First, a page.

The Centers for Medicare & Medicaid Services (CMS) in April proposed adopting updated editions of NFPA 101, Life Safety Code, and NFPA 99, Health Care Facilities Code, though the agency's proposed rule would also make several important changes to the codes, according to the American Society for Healthcare Engineering (ASHE). Among these changes, CMS would delete NFPA 99's emergency preparedness chapter in light of CMS' own proposed requirements, redefine "health care occupancy" and require smoke removal in anesthetizing locations. ASHE supports CMS' move to update life safety standards, but has concerns about the proposed changes. It is asking its members to provide feedback on the CMS proposal.
The Centers for Disease Control and Prevention (CDC) has been updating its Web page on Middle East Respiratory Syndrome Coronavirus (MERS-CoV) following the recent discovery of cases within the United States. So far, all the cases have been linked to countries in the Arabian Peninsula, the CDC reports, and have been spread from ill people to others through close contact. However, there is no evidence of sustained spreading in community settings. The CDC's Web page includes a link for health care organizations that offers information on preparedness as well as infection control and prevention.
The American Society of Heating, Refrigerating and Air-Conditioning Engineers recently announced a fourth public review of its "substantially rewritten" draft Standard 188P, Legionellosis: Risk Management for Building Water Systems, is being targeted for this summer. "The new version of the standard will provide the building community with reasonable and practical methods to control exposure to the bacterium that could cause harm," says Tom Watson, chair of the Standard 188P committee.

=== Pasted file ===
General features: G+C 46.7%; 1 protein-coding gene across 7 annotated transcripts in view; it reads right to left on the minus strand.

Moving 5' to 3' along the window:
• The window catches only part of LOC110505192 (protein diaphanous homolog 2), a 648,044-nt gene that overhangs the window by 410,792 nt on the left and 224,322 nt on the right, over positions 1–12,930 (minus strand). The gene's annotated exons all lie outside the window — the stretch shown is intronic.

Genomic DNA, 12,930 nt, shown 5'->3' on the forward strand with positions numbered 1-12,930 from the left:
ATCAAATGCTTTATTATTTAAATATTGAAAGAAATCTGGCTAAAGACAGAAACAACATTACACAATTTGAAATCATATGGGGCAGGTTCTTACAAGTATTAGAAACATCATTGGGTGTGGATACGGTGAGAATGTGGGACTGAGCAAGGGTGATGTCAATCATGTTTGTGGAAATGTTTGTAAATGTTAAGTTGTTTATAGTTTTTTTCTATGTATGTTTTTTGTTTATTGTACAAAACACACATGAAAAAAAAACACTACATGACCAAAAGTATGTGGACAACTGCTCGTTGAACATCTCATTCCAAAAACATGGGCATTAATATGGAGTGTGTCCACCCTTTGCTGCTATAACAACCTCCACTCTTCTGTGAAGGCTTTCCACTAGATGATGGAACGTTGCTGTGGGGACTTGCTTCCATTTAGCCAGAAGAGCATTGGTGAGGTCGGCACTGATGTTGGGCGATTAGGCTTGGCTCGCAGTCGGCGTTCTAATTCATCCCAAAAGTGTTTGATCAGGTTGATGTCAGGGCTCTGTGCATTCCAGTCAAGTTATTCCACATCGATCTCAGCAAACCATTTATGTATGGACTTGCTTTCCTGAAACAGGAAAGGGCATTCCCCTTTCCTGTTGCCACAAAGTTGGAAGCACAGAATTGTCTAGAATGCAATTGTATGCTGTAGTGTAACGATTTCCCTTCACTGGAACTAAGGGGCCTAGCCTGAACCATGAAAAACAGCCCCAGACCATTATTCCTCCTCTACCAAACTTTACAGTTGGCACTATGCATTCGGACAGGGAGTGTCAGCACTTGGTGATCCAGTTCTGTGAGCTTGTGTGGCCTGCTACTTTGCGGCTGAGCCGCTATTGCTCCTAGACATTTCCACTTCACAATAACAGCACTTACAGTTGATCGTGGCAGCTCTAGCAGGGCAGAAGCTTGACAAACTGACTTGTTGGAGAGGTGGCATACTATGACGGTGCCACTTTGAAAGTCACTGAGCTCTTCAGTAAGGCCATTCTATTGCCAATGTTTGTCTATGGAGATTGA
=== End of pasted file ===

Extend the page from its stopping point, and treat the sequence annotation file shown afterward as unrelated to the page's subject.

A report in the May issue of Pediatric Infectious Disease Journal identified hospital linens as the vehicle that led to an outbreak of mucormycosis, a highly fatal invasive fungal infection. Later picked up by the general media, "Mucormycosis Outbreak Associated With Hospital Linens" centered on five deaths at a pediatric hospital in 2008 and 2009. Hospital linens should be laundered, packaged, shipped and stored in a manner that minimizes exposure to environmental contaminants, states the report's abstract.
The Joint Commission recently announced that it is postponing the July 1, 2014, implementation of the revised diagnostic imaging requirements that appear in the 2014 Update 1 to the Comprehensive Accreditation Manual. Published in January, the new and revised requirements addressed risks associated with diagnostic imaging for accredited hospitals, critical access hospitals and ambulatory care organizations that provide diagnostic imaging services. The changes were intended to be effective July 1 with additional changes to be phased in by 2015, but have been delayed due to concerns expressed by stakeholders. The goal now is to implement revised standards by July 2015.